‘Fear’: How John Cale Got His Grit Back

The album got John Cale’s stint on Island off to a deliciously deranged start.

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John Cale Fear album cover
Cover: Courtesy of Universal Music

When John Cale labored alongside Lou Reed in the Velvet Underground, he wasn’t exactly a shrinking violet. Cale matched his bandmate step for convention-shattering step, employing his avant-garde training to kick up a righteous ruckus on viola (among other axes) and co-writing some seriously confrontational tunes.

But when Cale went solo at the start of the 70s, he seemed to shake off a lot of the grit and grime of his VU days. His first three solo albums, Vintage Violence, The Academy in Peril, and Paris 1919, while not lacking in adventurousness, were full of neoclassical gestures, tuneful chamber-pop arrangements, and haunting balladry.

Listen to John Cale’s Fear now.

When Cale switched over to Island Records, something shifted inside him. Maybe it was the acceleration of his notorious appetite for controlled substances, or his dive into the deep water as producer for Nico’s dark night of the soul The End, or maybe he simply decided it was time to get his freak on again.

Whatever the impetus, Cale pulled out his old black magic playbook and went to town, churning out three albums busting with gloriously bad vibes for Island in the space of a single year. The ball began rolling with 1974’s appropriately entitled Fear.

John Cale’s Fear

The front-loaded album leads off with the almost-title track, “Fear Is a Man’s Best Friend,” one of the most commanding songs in John Cale’s catalog. Over ominously insistent piano pounding, Cale comes off like a TV horror host, delighting in dragging you through the gruesome muck, introducing himself by way of the couplet, “I’m a sleeping dog but you can’t tell/When I’m on the prowl you’d better run like hell” and calmly declaring, “We’re already dead but not yet in the ground.” By the coda, the song’s relatively stately pace devolves into musical mayhem, with a berserk Cale screaming the title phrase again and again.

Fear Is A Man's Best Friend

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There’s nothing else as overtly unhinged on Fear, or the album would be given away free with a copy of the DSM. In fact, Cale peppers the record with a few of the beautifully ghostly ballads he seems to be able to spin out at will. “Buffalo Ballet” serenely captures the development of the American West, with an almost ecclesiastical chorus contrasting the ugliness that gradually seeps into the story. It’s been covered multiple times over the years, by Paul Kelly & The Messengers, The Walkabouts, and others.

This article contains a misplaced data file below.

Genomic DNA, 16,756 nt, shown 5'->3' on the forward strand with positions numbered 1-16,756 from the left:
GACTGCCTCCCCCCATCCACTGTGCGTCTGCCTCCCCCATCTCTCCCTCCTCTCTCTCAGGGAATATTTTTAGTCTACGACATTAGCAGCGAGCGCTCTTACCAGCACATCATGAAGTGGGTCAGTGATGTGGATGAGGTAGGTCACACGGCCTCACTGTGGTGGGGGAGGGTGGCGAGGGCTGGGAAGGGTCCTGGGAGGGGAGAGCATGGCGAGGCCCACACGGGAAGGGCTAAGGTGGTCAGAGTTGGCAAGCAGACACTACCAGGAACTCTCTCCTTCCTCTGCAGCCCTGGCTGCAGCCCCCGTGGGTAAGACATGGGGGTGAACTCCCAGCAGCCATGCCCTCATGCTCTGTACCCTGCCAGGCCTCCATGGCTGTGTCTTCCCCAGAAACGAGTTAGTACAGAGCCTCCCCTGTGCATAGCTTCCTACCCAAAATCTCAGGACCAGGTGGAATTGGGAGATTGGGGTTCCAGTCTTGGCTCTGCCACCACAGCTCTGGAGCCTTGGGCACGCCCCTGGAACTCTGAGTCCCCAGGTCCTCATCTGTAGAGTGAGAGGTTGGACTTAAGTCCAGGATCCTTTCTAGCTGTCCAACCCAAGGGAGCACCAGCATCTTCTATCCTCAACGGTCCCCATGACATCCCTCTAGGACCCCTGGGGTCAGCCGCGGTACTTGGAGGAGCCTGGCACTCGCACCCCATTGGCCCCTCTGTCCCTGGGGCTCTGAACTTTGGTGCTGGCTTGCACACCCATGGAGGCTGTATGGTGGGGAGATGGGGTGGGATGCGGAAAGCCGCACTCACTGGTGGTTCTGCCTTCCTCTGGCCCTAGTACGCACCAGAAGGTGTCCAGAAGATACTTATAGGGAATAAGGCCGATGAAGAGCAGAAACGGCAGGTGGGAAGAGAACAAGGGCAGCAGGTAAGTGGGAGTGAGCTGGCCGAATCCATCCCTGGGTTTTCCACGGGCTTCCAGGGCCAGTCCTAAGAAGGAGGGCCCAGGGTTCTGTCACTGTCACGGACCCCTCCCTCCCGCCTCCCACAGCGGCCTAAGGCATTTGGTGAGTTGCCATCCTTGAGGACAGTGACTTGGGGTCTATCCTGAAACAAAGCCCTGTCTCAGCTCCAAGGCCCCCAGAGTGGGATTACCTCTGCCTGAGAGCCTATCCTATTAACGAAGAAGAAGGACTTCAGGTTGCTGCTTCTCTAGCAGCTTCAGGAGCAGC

A bittersweet remembrance of an old flame, “Emily” is as close as Cale gets to a straight-up love ballad even though he’s clearly camping it up a tad, going so far as to fill the background with ocean sound effects. The sprightly sparkle of “Ship of Fools” is directly at odds with the lyric’s nightmarishly surreal travelogue, which shifts midway through from America to Cale’s native Wales.

But never mind the ballads, here’s John Cale in creepy mode. The exaggeratedly bouncy groove of “Barracuda” makes the macabre refrain “the ocean will have us all” and the bizarre bumblebee viola solo seem all the more unsettling. “Gun” is the album’s hardest rocker, a first-person account of a sociopathic criminal’s death-dealing exploits enlivened even further when Brian Eno feeds the already manic guitar solo through his synth for some brain-melting results.

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“The Man Who Couldn’t Afford to Orgy” is Cale at his most sardonic, blending 50s R&B pastiche with a tale of suppressed lechery as he spars with a spoken female vocal encouraging him to let it all hang out. Cale unspools bone-deep cynicism on “You Know More Than I Know,” ranking himself one of the world’s “angry whores” and envisioning his death “among the weeds that creep into the hearts of all the weak.”

Cale ends Fear with a whiplash-inducing left turn, completely upending any impressions you might have developed over the previous 36 minutes. The epically twisted “Momamma Scuba” is a lurid, tongue-in-cheek come-on to a female scuba diver, with Richard Thompson’s razor-wire guitar solo gleefully slicing a hole in Cale’s air hose.

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There were more sojourns through sadism, subversion, and sheer perversion to come in Cale’s brief but fruitful Island stint. But Fear got the triptych off to a deliciously deranged start.

Listen to John Cale’s Fear now.

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